British Columbia already has some of the toughest drunk driving laws in the country, but would naming and shaming alleged impaired drivers act as an even stronger deterrent?
In Ontario, the Durham Regional Police Service has taken to publishing the names of those accused of driving under the influence.
Bob Rorison, president of Mothers Against Drunk Driving Metro Vancouver, thinks it’s time authorities in B.C. consider a similar strategy.
“If public shaming will work and it’s legal, let’s use it,” he said.
WATCH: Ontario police posting alleged drunk drivers names on the web
Defence lawyer Paul Doroshenko has concerns about naming people suspected of driving under the influence, since under the law they are presumed innocent until proven guilty.
“More innocent peopled are charged with that offence than any other offence in the country,” he said. “There are a lot of innocent people who go through that process of being charged with that offence.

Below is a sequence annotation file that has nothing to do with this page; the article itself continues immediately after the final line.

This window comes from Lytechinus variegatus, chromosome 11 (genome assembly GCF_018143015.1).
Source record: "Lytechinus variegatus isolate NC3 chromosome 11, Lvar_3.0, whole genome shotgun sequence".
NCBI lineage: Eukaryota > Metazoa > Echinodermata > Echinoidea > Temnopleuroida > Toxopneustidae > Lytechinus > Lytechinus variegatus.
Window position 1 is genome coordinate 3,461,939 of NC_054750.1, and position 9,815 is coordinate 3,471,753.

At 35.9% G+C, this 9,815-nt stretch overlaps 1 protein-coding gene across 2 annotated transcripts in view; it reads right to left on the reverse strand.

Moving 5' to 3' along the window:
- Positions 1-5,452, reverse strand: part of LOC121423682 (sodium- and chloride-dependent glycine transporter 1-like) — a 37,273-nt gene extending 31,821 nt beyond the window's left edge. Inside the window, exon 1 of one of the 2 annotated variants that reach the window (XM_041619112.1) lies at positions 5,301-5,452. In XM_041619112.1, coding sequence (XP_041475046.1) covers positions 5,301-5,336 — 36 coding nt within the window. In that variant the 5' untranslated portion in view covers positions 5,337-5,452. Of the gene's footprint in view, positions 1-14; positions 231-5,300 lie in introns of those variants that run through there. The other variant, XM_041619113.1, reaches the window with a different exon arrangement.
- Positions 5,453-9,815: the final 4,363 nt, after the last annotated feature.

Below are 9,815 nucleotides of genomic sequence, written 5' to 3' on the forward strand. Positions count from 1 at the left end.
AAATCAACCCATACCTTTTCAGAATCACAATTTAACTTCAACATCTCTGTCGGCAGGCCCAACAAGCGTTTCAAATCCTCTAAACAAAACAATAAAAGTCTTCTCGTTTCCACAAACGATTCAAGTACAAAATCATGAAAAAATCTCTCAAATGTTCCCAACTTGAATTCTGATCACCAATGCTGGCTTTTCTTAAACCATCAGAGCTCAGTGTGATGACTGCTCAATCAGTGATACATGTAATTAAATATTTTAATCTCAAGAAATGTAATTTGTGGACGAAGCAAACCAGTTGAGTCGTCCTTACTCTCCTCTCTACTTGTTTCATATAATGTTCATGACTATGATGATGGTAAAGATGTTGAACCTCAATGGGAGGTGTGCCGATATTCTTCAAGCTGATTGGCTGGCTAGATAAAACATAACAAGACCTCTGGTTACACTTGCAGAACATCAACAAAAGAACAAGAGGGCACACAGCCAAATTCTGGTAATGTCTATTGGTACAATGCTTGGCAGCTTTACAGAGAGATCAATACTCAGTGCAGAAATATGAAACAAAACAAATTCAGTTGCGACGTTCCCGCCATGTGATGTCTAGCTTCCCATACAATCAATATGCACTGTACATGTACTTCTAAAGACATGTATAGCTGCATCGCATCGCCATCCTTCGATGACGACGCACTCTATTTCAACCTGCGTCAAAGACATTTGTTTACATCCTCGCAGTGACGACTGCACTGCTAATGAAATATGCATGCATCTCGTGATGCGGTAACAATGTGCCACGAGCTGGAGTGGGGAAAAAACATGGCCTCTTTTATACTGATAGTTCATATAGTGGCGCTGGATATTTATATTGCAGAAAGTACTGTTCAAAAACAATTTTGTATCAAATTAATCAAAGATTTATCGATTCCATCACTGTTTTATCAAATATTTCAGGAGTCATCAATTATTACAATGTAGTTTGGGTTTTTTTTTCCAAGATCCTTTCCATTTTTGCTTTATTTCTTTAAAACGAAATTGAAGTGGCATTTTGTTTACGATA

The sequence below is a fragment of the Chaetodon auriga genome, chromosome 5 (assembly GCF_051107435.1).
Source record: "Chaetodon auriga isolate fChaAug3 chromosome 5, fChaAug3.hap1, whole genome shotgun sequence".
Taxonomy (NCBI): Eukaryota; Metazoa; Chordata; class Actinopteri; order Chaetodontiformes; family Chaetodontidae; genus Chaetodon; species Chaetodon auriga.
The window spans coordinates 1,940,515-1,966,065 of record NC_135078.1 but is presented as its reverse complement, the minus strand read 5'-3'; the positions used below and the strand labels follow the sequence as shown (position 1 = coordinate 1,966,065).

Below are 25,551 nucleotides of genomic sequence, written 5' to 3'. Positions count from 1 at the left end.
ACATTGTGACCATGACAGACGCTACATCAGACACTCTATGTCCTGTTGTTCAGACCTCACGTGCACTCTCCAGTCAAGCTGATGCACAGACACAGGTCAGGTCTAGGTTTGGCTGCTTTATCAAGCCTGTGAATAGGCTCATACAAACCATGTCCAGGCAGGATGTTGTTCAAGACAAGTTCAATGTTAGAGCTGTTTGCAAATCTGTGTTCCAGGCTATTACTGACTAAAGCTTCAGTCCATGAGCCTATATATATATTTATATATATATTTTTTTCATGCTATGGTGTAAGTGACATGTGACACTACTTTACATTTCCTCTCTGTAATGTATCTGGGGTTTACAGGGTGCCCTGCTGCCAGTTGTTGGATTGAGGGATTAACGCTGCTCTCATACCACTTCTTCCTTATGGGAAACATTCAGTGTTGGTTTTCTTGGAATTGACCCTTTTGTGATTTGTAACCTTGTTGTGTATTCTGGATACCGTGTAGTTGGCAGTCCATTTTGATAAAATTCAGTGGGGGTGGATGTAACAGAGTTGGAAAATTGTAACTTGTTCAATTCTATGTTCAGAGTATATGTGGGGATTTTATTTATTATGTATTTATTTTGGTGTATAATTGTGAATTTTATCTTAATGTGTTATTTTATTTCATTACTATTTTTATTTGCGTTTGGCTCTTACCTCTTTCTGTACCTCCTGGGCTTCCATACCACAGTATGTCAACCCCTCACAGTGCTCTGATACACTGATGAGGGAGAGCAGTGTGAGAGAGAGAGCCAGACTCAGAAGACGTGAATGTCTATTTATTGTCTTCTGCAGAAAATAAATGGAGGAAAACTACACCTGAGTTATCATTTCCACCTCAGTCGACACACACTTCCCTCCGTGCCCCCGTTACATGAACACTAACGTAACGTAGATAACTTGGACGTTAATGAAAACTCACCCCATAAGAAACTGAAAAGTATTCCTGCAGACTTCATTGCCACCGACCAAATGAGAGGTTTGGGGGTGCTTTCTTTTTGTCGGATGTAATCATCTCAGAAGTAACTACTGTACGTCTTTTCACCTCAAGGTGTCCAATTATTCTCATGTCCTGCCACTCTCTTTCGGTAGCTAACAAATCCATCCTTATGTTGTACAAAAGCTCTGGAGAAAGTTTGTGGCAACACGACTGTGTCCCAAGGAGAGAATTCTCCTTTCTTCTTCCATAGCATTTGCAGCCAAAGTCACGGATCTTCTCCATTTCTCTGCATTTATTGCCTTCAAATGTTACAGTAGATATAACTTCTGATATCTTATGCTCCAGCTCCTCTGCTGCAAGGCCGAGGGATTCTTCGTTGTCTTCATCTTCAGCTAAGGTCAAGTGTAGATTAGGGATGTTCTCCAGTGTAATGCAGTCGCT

“Should they be stigmatized as well by the police going out and publishing their names and publicizing it? I don’t think that’s appropriate.”
Social media analyst Jesse Miller said even if a suspect is found not guilty in court, posting charges online means an innocent person could face a different verdict in the court of public opinion.
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“The scary part here is that once you do publish something online, it is part of their dossier online for the rest of their lives,” he said. “How do you directly impact their career?”
In a statement to Global News, the Ministry of Public Safety said:
“British Columbia’s tough drinking and driving penalties take alcohol-affected drivers off the road immediately and are a serious financial deterrent.
“Public humiliation is not considered an effective way to change behaviours around drinking and driving.”
– With files from Rumina Daya